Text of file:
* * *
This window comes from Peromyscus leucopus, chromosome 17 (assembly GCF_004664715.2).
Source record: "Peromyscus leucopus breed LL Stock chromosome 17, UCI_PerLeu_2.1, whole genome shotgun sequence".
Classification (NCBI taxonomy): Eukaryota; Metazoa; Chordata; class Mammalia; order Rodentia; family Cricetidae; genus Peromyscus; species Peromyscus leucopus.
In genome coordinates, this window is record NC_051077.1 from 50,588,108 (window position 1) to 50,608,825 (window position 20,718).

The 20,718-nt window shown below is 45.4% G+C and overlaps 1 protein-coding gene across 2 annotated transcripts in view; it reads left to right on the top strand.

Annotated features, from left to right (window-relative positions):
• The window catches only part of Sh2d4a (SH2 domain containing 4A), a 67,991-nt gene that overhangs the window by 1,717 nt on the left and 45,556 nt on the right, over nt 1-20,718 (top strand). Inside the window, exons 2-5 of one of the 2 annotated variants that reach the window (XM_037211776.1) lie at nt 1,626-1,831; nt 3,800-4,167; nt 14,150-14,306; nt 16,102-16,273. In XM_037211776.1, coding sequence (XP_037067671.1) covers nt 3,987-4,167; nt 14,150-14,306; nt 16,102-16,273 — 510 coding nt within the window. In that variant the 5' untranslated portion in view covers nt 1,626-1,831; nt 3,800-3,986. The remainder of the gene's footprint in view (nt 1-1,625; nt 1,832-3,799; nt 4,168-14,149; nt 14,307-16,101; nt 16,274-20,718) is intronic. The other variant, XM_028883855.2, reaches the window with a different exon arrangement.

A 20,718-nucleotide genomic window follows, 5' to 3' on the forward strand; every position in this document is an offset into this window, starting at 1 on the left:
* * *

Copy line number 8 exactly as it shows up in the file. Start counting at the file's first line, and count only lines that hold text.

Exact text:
A 20,718-nucleotide genomic window follows, 5' to 3' on the forward strand; every position in this document is an offset into this window, starting at 1 on the left: